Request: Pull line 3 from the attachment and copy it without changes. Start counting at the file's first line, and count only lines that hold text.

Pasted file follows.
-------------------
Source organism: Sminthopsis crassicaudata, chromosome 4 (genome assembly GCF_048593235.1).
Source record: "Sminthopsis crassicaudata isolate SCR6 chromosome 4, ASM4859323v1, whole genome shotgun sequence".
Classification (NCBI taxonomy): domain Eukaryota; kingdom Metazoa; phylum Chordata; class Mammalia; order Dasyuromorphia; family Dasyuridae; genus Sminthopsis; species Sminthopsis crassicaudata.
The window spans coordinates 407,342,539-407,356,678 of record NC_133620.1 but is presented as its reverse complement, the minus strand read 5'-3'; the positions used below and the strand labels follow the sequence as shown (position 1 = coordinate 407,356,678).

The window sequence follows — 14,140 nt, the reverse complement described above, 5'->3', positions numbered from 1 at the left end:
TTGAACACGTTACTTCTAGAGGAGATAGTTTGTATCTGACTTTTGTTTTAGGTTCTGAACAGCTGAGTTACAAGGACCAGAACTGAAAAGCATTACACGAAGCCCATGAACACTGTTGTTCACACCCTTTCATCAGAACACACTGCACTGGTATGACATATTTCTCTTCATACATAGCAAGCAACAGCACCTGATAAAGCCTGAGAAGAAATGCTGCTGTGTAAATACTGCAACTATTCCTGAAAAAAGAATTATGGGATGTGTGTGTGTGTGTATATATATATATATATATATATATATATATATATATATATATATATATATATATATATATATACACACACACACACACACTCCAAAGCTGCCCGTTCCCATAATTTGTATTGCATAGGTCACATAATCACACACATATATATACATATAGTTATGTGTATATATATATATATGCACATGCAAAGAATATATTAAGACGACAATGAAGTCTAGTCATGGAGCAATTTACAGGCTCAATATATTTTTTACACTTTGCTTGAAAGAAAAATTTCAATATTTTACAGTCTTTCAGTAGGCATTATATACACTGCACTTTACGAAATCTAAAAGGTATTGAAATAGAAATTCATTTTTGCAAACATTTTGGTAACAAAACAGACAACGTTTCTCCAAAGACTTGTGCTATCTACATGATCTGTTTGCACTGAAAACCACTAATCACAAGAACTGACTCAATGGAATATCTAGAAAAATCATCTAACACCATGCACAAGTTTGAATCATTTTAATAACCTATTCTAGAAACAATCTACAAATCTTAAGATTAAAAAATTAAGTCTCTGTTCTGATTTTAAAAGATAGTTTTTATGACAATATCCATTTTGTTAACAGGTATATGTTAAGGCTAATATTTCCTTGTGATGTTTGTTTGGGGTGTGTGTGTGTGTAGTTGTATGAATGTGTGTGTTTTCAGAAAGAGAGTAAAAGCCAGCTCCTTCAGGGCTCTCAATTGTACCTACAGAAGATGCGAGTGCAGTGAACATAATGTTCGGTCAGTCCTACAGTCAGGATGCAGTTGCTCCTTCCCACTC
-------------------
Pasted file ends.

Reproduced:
Classification (NCBI taxonomy): domain Eukaryota; kingdom Metazoa; phylum Chordata; class Mammalia; order Dasyuromorphia; family Dasyuridae; genus Sminthopsis; species Sminthopsis crassicaudata.